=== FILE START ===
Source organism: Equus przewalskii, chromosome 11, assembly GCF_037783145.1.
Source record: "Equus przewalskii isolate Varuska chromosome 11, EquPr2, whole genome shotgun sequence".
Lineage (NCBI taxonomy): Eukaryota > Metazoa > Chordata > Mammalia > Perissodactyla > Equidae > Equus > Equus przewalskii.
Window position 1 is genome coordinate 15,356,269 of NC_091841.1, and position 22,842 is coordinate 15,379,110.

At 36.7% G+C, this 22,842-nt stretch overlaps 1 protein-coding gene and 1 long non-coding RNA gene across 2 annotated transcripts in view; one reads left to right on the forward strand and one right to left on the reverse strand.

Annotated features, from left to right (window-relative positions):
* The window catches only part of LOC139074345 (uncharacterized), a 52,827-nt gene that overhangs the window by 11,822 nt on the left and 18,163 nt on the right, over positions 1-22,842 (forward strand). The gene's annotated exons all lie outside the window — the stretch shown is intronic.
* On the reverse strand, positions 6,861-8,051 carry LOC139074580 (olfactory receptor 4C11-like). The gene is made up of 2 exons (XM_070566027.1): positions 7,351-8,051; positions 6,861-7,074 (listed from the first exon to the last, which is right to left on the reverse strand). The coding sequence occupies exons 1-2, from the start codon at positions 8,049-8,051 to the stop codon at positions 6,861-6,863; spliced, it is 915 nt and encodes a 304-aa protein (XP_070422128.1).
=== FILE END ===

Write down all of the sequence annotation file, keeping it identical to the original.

Source organism: Equus przewalskii, chromosome 11, assembly GCF_037783145.1.
Source record: "Equus przewalskii isolate Varuska chromosome 11, EquPr2, whole genome shotgun sequence".
Lineage (NCBI taxonomy): Eukaryota > Metazoa > Chordata > Mammalia > Perissodactyla > Equidae > Equus > Equus przewalskii.
Window position 1 is genome coordinate 15,356,269 of NC_091841.1, and position 22,842 is coordinate 15,379,110.

At 36.7% G+C, this 22,842-nt stretch overlaps 1 protein-coding gene and 1 long non-coding RNA gene across 2 annotated transcripts in view; one reads left to right on the forward strand and one right to left on the reverse strand.

Annotated features, from left to right (window-relative positions):
* The window catches only part of LOC139074345 (uncharacterized), a 52,827-nt gene that overhangs the window by 11,822 nt on the left and 18,163 nt on the right, over positions 1-22,842 (forward strand). The gene's annotated exons all lie outside the window — the stretch shown is intronic.
* On the reverse strand, positions 6,861-8,051 carry LOC139074580 (olfactory receptor 4C11-like). The gene is made up of 2 exons (XM_070566027.1): positions 7,351-8,051; positions 6,861-7,074 (listed from the first exon to the last, which is right to left on the reverse strand). The coding sequence occupies exons 1-2, from the start codon at positions 8,049-8,051 to the stop codon at positions 6,861-6,863; spliced, it is 915 nt and encodes a 304-aa protein (XP_070422128.1).